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Converting to soil base planted aquarium

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#1 Guest_frogwhacker_*

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Posted 08 October 2011 - 12:53 AM

I hadn't quite got all the hardware I needed to set up my 75 gal. and I already set up my 55 with a soil base-sand capped substrate and planted it. I enjoyed watching the fish in the plants so much that I wanted to do the same with my 45 gal. which had a gravel only substrate. The only problem,..... there were fish already in it. It currently houses my male longear, some striped shiners, a couple creek chubs and some bigeye chubs. I just didn't want to subject them to being chased down and caught, put in a new tank, and then being chased down and caught again to be put back into something they wouldn't even recognize. I searched the internet and couldn't find any ideas for how to do this except freezing the soil first. I tried this with a small piece and didn't like what I saw, so I thought of another way. Before I explain this, remember, it's completely acceptable to laugh. I laughed at myself while I was doing it, and then I laughed when I was done because it actually worked. I think the fish were even laughing at me. They did seem quite curious about the whole thing anyway.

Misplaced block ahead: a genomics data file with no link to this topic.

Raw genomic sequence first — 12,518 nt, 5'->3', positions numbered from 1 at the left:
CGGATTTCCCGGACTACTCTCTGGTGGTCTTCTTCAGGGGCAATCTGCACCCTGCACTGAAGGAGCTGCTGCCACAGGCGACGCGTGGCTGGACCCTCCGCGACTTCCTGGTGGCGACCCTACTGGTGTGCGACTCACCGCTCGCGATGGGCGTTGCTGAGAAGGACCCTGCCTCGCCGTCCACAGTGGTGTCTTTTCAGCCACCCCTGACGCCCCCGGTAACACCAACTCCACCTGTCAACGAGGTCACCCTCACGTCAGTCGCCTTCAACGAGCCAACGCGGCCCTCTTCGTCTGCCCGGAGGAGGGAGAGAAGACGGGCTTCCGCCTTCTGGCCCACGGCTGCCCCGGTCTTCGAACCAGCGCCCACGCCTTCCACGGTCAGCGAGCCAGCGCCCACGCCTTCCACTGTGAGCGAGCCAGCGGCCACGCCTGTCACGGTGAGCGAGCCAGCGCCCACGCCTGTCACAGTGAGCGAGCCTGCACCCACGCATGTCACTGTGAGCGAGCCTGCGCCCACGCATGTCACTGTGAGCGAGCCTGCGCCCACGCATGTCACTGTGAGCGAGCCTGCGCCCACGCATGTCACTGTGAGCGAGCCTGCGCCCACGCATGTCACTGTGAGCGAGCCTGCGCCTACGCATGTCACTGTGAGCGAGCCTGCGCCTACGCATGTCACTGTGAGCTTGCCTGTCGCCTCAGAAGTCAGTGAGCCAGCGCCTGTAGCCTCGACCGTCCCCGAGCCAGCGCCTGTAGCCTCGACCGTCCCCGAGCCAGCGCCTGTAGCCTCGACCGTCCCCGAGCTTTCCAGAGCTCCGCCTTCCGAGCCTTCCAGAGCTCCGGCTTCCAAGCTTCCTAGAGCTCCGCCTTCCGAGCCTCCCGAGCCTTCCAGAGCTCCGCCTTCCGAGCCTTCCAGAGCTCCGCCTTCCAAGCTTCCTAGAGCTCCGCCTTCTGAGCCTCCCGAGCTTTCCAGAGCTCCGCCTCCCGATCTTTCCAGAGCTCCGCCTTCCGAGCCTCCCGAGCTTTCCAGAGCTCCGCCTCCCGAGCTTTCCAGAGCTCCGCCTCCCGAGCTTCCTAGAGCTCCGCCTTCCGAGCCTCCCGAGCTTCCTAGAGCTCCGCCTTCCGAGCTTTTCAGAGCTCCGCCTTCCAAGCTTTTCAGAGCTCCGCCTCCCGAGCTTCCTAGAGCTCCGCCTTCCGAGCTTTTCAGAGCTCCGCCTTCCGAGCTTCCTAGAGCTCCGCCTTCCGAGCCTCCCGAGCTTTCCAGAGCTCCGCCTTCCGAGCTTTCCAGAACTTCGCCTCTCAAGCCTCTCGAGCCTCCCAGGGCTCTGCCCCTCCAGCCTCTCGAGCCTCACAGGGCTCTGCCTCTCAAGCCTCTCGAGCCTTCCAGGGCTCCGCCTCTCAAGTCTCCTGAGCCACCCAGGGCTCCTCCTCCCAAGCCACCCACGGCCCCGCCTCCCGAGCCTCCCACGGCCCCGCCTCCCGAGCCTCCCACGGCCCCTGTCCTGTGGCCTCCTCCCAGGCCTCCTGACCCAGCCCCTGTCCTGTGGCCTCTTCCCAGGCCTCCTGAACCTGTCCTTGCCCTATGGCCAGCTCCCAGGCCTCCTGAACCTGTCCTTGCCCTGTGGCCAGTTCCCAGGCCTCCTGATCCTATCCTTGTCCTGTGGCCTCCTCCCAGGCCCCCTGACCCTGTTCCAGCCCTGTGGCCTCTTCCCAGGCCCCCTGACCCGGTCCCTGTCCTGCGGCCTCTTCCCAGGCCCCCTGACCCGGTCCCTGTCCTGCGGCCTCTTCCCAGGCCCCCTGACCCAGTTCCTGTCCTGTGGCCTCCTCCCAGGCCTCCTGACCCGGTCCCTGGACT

I condensed this into a 7 step process.
Step 1: vacuumed the existing substrate as thoroughly as possible. The substrate was already fairly clean so it only dropped the water level a couple inches. It was just about the right level in the end.

Step 2: Found some styrofoam egg cartons that hold 18 eggs. These are about 12" long and my tank is about 12" wide so it was a decent fit. I severed the bottom of the egg carton from the top and threw out the bottom. I cut the lip or flare off of it and cut the divider out of the center. I then lined the inside of the lid with cellophane
Attached File  step 2.jpg   195.49KB   1 downloads
Step 3: put soil in the lid until it was almost full.
Attached File  step 3.jpg   235.34KB   0 downloads
Step 4: wet the soil until it was completely moistened and I could see water standing in it.
Attached File  step 4.jpg   244.13KB   1 downloads
Step 5: covered the soil with sand. I let it mound up to probably nearly an inch thick or more and made sure the sand was completely wet.
Attached File  step 5.jpg   218.72KB   0 downloads
Step 6: slowly lowered the egg carton lid full of soil and sand into the tank. I piled the gravel substrate and scooped some out as needed.
Attached File  step 6.jpg   161.48KB   0 downloads
Step 7: repeated steps 2-6 until bottom of tank was lined full with egg carton lids, carefully tucking the excess cellophane in between the lids, and then slowly covering and filling all seams, bumps, and crevices with presoaked sand. Finally, I added decorations and plants. Still needs more plants. I collected more today, but they're not in these pictures. Most of these plants came from local ponds.